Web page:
Borges hands

“Every one of us is, in some way, all the people who have died before us.”

Twenty years ago today Jorge Luis Borges died in Geneva at age 86. His longtime companion María Kodama was by his side. Borges and Kodama had been married just three months prior, though they had known each other for almost twenty years. Borges knew the end was near and chose to die in Geneva, where he had lived in his teen years.

A few years before his death Borges gave a lecture at the University of Belgrano in Buenos Aires titled Immortality: “I don’t want to continue being Jorge Luis Borges; I want to be someone else. I hope that my death will be total; I hope to die in body and soul.” Regarding inmortality Borges said, “I myself do not desire it, and I fear it, for it would be frightening to know that I am going to continue, frightening to think that I am going to go on being Borges. I am tired of myself, of my name, and of my fame, and I want to free myself from all that.”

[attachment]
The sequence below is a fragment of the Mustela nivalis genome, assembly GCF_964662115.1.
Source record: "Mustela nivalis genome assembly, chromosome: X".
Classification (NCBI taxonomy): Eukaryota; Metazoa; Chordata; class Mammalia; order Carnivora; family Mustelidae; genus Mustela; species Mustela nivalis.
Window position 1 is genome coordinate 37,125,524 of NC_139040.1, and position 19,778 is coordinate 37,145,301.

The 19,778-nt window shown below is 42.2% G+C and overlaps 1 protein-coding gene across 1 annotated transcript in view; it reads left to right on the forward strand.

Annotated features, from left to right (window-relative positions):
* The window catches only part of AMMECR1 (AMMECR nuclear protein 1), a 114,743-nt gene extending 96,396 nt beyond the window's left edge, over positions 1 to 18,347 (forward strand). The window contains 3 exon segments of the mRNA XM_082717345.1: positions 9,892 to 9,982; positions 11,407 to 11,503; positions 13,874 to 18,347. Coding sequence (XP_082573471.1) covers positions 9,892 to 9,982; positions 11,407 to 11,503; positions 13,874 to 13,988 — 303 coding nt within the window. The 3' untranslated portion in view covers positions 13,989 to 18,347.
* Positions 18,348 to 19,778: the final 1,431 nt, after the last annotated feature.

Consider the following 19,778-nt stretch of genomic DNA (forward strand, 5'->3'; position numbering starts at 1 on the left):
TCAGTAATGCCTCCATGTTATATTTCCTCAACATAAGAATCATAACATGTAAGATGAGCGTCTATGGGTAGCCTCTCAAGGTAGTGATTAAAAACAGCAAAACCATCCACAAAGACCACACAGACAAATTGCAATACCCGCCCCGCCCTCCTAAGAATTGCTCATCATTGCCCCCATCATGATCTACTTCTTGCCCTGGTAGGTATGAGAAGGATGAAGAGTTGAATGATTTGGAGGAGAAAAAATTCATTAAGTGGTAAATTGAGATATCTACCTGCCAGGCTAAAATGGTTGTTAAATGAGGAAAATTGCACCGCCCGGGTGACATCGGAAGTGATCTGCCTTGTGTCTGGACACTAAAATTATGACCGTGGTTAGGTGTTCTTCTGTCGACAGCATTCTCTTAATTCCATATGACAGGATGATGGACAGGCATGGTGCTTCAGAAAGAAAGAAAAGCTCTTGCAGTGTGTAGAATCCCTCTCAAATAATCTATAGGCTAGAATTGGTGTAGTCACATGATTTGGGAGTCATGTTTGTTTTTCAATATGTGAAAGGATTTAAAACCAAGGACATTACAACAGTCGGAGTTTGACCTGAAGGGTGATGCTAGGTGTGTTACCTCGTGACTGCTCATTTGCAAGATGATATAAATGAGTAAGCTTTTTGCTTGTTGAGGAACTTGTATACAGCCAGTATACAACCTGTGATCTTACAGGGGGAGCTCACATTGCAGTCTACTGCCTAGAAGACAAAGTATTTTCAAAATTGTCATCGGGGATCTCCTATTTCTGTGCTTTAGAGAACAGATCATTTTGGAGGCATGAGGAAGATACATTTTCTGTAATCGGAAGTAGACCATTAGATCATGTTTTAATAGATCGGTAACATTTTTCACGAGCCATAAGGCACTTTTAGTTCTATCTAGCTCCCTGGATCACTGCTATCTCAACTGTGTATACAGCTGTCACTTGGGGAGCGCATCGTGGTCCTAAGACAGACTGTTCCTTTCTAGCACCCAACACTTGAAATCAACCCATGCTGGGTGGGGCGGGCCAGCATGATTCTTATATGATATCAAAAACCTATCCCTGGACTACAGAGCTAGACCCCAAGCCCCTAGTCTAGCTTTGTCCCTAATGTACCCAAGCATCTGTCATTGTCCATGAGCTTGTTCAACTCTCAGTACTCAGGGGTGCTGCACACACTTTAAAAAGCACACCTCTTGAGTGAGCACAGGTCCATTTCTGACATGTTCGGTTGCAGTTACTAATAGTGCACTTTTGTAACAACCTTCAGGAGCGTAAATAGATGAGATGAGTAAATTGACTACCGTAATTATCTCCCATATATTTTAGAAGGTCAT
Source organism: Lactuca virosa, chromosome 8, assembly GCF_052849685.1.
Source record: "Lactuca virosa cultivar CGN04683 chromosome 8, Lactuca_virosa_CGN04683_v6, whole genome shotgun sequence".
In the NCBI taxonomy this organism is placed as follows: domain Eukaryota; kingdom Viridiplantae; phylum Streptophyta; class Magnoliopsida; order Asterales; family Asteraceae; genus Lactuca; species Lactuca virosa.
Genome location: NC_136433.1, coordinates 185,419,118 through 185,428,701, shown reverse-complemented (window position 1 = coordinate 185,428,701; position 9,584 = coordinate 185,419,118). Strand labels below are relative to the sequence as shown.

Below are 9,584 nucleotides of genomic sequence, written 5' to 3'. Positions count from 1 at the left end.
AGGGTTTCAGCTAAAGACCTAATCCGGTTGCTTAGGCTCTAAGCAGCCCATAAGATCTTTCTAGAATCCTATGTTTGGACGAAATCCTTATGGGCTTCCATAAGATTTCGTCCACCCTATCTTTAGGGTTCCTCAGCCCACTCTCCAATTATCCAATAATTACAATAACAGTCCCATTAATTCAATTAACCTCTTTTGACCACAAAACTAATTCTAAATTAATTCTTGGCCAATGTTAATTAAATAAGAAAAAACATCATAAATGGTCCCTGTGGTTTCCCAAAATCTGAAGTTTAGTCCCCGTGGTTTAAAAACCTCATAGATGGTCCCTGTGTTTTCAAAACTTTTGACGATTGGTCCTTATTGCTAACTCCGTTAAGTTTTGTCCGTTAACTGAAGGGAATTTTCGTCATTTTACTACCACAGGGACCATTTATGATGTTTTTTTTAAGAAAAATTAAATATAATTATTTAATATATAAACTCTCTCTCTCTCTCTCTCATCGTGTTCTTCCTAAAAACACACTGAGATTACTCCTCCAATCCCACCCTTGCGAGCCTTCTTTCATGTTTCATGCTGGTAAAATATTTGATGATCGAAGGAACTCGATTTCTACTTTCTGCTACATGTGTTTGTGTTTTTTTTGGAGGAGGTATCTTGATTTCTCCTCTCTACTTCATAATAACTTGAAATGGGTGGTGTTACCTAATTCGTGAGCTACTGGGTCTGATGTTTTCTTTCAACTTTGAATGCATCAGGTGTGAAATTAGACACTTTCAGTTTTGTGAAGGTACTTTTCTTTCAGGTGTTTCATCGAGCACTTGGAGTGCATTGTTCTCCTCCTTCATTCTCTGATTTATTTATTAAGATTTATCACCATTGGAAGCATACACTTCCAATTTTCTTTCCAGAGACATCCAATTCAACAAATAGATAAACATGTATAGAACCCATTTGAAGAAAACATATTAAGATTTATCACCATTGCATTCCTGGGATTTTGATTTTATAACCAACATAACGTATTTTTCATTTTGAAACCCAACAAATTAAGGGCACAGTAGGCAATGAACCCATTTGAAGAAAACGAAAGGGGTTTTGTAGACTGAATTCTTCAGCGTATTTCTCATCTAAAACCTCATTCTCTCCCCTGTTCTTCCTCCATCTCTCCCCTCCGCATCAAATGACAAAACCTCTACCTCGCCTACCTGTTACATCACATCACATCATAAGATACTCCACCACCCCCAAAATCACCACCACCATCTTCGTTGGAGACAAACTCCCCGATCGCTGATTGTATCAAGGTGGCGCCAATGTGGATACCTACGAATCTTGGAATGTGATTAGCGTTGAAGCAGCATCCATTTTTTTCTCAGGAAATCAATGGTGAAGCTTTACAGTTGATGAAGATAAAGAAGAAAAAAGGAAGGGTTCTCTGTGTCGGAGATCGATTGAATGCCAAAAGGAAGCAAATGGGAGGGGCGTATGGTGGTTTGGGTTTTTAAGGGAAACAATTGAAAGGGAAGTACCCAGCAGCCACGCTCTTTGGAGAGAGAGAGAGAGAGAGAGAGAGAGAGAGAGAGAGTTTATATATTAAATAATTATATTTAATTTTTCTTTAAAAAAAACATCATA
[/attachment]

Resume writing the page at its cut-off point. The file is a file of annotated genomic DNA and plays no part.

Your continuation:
Despite those melancholy statements the lecture is not pessimistic. Borges went on to say that “Each time we repeat a line by Dante or Shakespeare, we are, in some way, that instant when Dante or Shakespeare created that line. Immortality is in the memory of others and in the work we leave behind.”

Borges graveBorges is buried in a simple grave at the Cimetière de Plainpalais in Geneva, a far cry from the opulent tombs of Recoleta Cemetery in Buenos Aires where his mother and sister are buried. His tombstone in Geneva has Anglo-Saxon imagery and a quotation from the Old English poem “The Battle of Maldon”: “and ne forhtedon ná”, and be not afraid.